If you’ve been on social media the past few days, then you’ve more than likely heard about the new TV show that people are binging on Netflix: “Squid Game.”
The drama-turned-horror TV program has quickly become one of Netflix’s most popular shows, going straight to the top, alongside other original programming like “Bridgerton” and “Making A Murderer.”
You can’t go anywhere on the internet without seeing a new meme pop out, related to the show. It has fully entered the pop culture discourse.
What makes “Squid Game” stand out from the others is that it’s a Korean TV show, so you have to watch it with dubbed-over English or with subtitles.
Of course, the experience is a little jarring, but anyone who has watched a foreign language film will tell you -- you get over reading subtitles really quickly, as long as the story is good.
And the storyline in “Squid Game” is pretty excellent.
The show follows a group of people who are desperate for money. They have medical bills they need to pay or want to create a better life for their children. When they find out they can win buckets of money by playing school yard games, they’re all in.
It wouldn’t be a Netflix show without a big twist, and although the twist is horrifying and shocking, it says a lot about our society today. The exploitation of the poor by the rich; socioeconomic differences; and what we value as entertainment are all explored in the series.
Does that sounds like another Korean film that became wildly popular in the U.S.? If you’re thinking of the 2020 Best Picture winner, “Parasite,” then you’re correct.
The themes that run throughout “Parasite” and “Squid Game” are very similar, but what is most fascinating is how popular they got here in the U.S.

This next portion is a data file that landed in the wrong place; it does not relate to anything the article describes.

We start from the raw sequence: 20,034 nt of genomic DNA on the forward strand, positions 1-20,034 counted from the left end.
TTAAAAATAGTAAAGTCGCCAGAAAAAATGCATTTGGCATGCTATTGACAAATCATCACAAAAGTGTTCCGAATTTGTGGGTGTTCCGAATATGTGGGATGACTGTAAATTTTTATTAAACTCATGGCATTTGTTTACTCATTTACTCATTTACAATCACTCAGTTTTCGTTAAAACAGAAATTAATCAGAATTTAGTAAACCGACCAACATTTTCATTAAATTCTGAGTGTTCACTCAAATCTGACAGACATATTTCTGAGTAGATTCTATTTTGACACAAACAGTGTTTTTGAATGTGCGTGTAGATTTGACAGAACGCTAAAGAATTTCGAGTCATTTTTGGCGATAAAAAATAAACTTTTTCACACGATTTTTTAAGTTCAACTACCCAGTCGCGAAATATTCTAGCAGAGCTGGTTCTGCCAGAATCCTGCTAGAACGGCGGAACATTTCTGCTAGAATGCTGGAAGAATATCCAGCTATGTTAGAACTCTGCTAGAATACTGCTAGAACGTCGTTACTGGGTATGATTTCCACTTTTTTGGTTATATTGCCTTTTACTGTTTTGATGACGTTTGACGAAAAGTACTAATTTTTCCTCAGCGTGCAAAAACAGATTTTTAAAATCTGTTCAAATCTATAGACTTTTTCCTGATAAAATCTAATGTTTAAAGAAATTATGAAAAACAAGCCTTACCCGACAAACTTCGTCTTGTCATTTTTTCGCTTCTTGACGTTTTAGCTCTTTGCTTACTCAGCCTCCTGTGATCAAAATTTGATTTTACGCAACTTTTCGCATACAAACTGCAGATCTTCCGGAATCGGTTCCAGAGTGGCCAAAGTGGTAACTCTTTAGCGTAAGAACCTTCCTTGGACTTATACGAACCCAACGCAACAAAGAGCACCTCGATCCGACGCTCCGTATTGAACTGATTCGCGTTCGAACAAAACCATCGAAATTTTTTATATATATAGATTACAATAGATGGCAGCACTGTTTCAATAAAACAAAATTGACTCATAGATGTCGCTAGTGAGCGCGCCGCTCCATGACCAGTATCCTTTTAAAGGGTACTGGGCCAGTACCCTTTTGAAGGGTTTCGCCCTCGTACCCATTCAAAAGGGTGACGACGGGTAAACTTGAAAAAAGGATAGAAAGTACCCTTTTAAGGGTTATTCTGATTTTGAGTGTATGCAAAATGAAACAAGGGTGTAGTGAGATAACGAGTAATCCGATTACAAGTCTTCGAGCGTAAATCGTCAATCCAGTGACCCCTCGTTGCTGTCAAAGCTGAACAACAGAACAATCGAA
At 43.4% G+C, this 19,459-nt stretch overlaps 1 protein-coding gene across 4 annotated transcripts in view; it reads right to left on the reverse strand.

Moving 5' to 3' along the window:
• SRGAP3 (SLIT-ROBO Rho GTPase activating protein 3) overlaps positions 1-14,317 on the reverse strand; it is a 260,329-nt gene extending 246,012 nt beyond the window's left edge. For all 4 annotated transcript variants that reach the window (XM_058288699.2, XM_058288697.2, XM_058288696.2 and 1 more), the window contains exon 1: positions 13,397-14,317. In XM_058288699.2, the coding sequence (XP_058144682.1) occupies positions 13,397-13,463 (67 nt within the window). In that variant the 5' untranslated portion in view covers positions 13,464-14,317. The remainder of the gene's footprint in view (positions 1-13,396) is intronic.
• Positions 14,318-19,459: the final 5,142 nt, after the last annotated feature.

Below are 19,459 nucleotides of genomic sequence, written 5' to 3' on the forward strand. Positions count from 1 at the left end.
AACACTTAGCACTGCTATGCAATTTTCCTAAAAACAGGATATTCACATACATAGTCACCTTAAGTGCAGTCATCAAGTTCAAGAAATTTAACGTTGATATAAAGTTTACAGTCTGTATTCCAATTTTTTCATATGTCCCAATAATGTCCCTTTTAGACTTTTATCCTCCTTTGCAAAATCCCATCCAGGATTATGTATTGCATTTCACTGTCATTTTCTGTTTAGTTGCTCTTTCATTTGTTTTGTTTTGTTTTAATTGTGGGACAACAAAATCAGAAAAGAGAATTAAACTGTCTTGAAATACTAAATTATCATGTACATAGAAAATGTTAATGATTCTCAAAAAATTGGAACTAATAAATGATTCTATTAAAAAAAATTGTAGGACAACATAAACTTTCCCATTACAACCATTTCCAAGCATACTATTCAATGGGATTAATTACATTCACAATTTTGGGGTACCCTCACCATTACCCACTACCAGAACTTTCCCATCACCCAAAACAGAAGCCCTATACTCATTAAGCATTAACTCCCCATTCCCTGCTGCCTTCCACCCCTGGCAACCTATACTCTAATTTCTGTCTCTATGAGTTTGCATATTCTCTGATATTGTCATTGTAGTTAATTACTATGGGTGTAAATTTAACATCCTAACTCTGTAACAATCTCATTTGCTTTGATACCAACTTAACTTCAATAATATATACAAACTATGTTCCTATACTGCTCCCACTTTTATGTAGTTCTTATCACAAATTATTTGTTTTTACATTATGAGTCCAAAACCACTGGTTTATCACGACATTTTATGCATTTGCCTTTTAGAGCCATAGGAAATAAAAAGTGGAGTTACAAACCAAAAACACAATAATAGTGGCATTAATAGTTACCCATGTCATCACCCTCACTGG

Despite having to read subtitles, it didn’t stop viewers from wanting to watch something entertaining, which should be a huge wakeup call for Hollywood. The Oscars have been around for decades, yet “Parasite” was the first foreign language film to take home the top prize of the night.
Sure, it helped that “Parasite” was phenomenal, but just imagine if Hollywood had pushed other foreign language films from other countries. What other movies are out there that are wonderful, but we just haven’t been exposed to them?
The same can be said about TV shows.
Luckily, Netflix already does have a pretty large library of foreign language TV shows and movies that are readily available. There is “Elite,” which is like if “Gossip Girl” happened in Spain, the mystery/thriller “Lupin” from France, and “Cable Girls,” another TV show from Spain, just to name a few.
At this point, there is no excuse for Hollywood to ignore foreign language movies and TV shows. The proof is all here that people will watch something in a different language, as long as it’s compelling and entertaining.